INVESTIGATES: Local push for car front-end cameras after girl’s death

“Alissa was just the life of the room. She’d let you know she was there,” Lisa Ottendorf said.

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A vibrant and caring 7-year-old girl’s life was taken too soon, from what family members said was a preventable accident.

“We’re unloading the car and a family member thought everybody had exited, gone inside and later found out she had left something in the car and she had gone back... wasn’t seen on top from the vehicle,” explains Ottendorf.

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At a family gathering over the Easter weekend, Alissa’s grandmother drove forward, not seeing her granddaughter and tragically running her over.

Now, Ottendorf, Alissa’s aunt, is speaking to Action News Jax for the first time about the family’s loss. “It was a terrible tragedy, but she’s a tiny little thing... she was 7, just shy of her 8th birthday,” Ottendorf said. “She just couldn’t be seen.”

Ottendorf said her mother, who was driving a Honda Odyssey at the time, never saw her niece. Vehicles have a blind spot directly in front of the hood. The bigger the car, truck, or SUV, the bigger the blind spot.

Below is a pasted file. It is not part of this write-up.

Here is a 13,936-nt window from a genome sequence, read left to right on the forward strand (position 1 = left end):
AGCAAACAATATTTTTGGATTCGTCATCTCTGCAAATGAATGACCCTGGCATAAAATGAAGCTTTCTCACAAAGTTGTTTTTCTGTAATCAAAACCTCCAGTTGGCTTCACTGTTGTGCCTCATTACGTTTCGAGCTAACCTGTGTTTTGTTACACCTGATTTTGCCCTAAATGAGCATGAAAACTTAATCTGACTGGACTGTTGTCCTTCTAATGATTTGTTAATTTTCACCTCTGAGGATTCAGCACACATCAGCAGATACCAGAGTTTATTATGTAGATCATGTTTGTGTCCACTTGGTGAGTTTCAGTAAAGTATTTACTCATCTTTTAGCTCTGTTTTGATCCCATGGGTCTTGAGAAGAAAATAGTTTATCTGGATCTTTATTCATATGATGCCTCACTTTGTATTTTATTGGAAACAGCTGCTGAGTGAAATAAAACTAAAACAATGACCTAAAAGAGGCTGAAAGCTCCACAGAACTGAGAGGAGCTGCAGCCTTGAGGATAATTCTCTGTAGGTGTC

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The shift to bigger rides increases the risk of deaths from frontover crashes.

According to the U.S. Department of Transportation, frontover crashes have more than doubled in less than five years — killing 526 people in 2020.

Experts said the victims are often small children.

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U.S. Sen. Richard Blumenthal from Connecticut submitted a bill to make front-facing cameras and collision avoidance sensors standard in new vehicles.

“Safety should not be a premium feature. It should be standard just like airbags and seatbelts,” Blumenthal says.

This is why Kids and Cars, a nonprofit organization, helped push for this. Now, it is doing the same for front safety devices.

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“The goal is preventing children from being run over and other pedestrians and even pets. The majority of cases involve a driver that was a parent or a loved one of the child that was killed or injured,” Amber Rollins with Kids and Cars said.

Alissa’s family is working with the nonprofit to make sure no other family has to endure the same tragedy. They plan to call on other lawmakers to support the bill.

“So I hope people reach out to their state senators to their local congressman and ask them to support or sponsor the bill,” said Ottendorf.

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